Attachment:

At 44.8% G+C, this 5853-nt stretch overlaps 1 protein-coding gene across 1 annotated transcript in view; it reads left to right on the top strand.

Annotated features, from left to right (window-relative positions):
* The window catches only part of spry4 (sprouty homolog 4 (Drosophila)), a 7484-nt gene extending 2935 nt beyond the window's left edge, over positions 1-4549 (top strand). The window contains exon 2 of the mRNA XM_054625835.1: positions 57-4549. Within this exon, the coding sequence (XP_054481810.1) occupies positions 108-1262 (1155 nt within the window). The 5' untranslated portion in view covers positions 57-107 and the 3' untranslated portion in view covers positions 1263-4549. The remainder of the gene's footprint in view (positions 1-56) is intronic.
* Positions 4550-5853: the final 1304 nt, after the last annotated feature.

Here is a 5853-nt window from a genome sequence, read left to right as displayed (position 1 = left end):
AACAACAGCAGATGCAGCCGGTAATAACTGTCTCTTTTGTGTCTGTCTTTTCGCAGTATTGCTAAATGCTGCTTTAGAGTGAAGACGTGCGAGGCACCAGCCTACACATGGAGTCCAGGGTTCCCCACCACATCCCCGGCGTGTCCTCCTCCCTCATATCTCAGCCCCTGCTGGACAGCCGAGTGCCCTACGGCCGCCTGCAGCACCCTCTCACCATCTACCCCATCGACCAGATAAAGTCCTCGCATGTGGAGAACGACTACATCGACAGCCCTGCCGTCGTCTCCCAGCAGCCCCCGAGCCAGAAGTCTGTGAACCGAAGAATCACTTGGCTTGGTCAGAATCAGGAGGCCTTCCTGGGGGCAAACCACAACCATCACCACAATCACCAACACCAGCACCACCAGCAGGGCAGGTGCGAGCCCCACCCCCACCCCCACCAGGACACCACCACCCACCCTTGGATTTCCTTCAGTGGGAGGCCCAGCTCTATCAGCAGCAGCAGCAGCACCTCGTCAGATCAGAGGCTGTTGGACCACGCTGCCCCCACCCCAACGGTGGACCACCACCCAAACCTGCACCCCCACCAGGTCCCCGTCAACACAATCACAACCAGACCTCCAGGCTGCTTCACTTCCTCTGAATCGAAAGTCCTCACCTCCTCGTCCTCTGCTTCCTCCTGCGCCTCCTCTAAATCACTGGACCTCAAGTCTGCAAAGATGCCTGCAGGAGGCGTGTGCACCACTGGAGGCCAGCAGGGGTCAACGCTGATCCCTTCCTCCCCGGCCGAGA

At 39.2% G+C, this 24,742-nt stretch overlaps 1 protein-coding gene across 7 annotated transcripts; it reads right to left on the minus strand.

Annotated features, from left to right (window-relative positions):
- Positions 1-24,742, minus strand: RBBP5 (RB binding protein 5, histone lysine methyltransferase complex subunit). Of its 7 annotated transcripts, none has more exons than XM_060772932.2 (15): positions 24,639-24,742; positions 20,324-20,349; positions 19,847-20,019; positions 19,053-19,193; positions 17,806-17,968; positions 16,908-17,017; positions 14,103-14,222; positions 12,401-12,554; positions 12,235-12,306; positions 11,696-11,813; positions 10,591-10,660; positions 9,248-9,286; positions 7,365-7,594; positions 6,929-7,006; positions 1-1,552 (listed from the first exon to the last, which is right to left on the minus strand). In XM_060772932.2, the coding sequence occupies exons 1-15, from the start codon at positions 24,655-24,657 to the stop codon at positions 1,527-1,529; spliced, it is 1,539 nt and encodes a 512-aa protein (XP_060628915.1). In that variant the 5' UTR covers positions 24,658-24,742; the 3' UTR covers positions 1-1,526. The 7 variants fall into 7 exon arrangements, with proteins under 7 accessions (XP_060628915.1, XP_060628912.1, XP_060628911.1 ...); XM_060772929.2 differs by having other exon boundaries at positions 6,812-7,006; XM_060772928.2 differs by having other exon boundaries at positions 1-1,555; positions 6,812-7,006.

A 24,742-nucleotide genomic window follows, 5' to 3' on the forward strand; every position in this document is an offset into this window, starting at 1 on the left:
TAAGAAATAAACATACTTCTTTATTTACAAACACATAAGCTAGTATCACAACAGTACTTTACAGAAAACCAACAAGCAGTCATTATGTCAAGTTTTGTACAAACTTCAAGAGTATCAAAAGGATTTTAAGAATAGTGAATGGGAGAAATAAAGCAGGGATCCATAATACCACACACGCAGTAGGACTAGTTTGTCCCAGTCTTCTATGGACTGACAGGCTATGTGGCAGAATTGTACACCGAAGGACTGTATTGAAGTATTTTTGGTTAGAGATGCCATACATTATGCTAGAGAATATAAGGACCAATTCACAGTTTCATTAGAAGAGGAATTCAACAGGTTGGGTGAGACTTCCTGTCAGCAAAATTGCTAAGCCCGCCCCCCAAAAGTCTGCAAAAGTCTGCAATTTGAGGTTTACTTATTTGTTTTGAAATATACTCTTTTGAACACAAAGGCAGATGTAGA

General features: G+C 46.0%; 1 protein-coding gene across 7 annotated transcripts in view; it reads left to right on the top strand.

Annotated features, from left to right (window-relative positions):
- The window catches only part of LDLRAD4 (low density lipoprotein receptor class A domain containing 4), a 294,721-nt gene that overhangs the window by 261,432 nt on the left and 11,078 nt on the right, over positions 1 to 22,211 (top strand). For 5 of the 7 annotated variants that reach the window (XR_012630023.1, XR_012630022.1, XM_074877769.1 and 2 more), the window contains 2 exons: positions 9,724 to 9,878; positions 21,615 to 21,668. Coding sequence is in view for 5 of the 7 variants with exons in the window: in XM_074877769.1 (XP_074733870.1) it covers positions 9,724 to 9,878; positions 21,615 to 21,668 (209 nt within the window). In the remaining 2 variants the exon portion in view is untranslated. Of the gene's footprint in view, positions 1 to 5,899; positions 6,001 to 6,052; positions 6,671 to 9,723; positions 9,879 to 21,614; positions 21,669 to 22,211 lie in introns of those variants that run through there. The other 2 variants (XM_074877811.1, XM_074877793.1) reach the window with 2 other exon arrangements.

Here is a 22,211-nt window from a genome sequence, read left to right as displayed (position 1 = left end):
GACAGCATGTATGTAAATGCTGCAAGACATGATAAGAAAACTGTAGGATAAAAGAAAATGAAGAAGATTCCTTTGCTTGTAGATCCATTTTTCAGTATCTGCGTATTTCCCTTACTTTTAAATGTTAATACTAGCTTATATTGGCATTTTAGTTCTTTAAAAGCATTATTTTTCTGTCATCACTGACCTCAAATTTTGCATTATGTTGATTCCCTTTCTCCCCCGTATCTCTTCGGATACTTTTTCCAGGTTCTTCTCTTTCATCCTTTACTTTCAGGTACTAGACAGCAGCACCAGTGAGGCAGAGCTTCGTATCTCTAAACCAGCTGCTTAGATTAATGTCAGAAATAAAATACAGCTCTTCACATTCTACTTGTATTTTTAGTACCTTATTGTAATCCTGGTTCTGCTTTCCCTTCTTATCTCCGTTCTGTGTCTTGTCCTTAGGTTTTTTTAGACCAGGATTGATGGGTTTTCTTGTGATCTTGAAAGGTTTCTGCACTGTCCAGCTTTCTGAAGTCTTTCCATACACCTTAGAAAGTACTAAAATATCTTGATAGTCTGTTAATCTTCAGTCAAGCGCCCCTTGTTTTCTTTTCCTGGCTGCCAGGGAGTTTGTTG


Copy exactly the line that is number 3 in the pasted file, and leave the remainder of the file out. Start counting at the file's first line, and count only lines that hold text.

* The window catches only part of spry4 (sprouty homolog 4 (Drosophila)), a 7484-nt gene extending 2935 nt beyond the window's left edge, over positions 1-4549 (top strand). The window contains exon 2 of the mRNA XM_054625835.1: positions 57-4549. Within this exon, the coding sequence (XP_054481810.1) occupies positions 108-1262 (1155 nt within the window). The 5' untranslated portion in view covers positions 57-107 and the 3' untranslated portion in view covers positions 1263-4549. The remainder of the gene's footprint in view (positions 1-56) is intronic.